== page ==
2 Yellow Sea Fisheries Research Institute, Chinese Academy of Fishery Sciences, Qingdao 266071, China
Integrated multi-trophic aquaculture (IMTA) has proved effective to reduce organic load to marine environment and accepted as a sustainable aquaculture mode to harvest seafood products (such as bivalves, seaweeds et al.) (Chopin et al., 2001; Neori et al., 2004; FAO, 2006; Whitmarsh et al., 2006; Ridler et al., 2007; Allsopp et al., 2008). Suspension-feeding bivalves and seaweeds are important cleaners widely used in IMTA systems. Previous studies have confirmed the mutual benefit between seaweed and bivalves regarding nutrient and organic matter utilization in the IMTA system (Fang et al., 1996; Wei et al., 2002). However, quantitative studies are still lacking on the exact amount of seaweed-derived organic matter utilized by the co-cultured bivalves.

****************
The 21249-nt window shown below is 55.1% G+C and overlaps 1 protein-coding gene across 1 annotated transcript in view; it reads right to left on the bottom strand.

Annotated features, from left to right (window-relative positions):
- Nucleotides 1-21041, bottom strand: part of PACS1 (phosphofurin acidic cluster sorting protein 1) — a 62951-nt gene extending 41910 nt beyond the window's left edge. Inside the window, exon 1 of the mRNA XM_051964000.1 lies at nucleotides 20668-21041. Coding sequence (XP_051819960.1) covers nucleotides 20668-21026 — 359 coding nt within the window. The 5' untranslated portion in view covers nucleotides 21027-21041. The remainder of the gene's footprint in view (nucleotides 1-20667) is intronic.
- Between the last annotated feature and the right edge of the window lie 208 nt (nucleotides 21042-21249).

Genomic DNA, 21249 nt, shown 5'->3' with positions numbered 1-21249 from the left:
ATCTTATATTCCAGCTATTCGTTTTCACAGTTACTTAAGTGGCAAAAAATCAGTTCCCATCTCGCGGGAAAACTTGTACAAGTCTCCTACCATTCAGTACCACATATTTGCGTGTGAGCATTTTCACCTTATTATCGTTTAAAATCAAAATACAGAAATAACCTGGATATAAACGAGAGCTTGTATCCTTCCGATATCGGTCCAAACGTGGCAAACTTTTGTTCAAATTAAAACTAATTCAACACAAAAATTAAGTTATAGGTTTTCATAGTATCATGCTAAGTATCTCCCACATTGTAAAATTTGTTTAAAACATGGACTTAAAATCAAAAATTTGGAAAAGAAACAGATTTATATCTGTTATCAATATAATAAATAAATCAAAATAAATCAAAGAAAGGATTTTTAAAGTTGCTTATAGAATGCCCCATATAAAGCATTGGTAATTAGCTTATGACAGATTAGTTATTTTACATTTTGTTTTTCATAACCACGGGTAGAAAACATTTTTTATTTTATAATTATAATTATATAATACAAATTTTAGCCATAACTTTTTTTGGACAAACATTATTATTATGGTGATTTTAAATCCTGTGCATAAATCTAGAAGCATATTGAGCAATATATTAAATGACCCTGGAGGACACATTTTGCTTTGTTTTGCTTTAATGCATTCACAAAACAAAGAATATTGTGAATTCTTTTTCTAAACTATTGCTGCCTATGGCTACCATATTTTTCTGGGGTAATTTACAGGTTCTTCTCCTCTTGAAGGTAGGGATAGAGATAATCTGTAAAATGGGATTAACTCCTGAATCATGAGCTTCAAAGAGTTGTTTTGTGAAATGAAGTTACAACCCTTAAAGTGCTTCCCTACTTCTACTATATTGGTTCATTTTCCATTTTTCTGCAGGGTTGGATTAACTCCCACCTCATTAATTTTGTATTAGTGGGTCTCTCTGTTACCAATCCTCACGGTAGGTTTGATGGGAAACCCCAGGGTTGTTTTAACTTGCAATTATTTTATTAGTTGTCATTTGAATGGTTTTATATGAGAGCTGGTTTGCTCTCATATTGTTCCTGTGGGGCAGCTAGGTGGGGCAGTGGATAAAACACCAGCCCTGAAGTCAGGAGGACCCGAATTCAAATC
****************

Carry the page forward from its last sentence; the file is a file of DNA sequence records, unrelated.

The contribution of detrital organic matter from seaweed (mostly kelp) to bivalves (such as mussels and scallops) has been quantified in natural seaweed beds for decades (Newell and Field, 1983; Newell, 1984; Duggins et al., 1989; Bustamante and Branch, 1996; Xu and Yang, 2007). Bustamante and Branch, 1996 estimated, using stable carbon and nitrogen isotopes, that the contribution of kelp-derived carbon to the mussel Mytilus galloprovincialis was as high as 60%. Unlike natural ecosystems, an IMTA system is highly modified to provide maximum value for humans. Taking the kelp-bivalve IMTA system in China as an example, the bivalves are usually cultured at an extremely high density for maximum product output. A sufficient particulate organic matter (POM) supply is vital to guaranteeing the growth of a large bivalve population. The biomass of kelp in the system increases gradually and then drops to almost zero because of harvest after 6 months. This certainly results in dramatic variations of detritus amounts in the water, and impacts an important potential food source for cultured bivalves. A detailed study on pelagic detritus dynamics and its subsequent impact on the cultured bivalve’s diet composition is still lacking.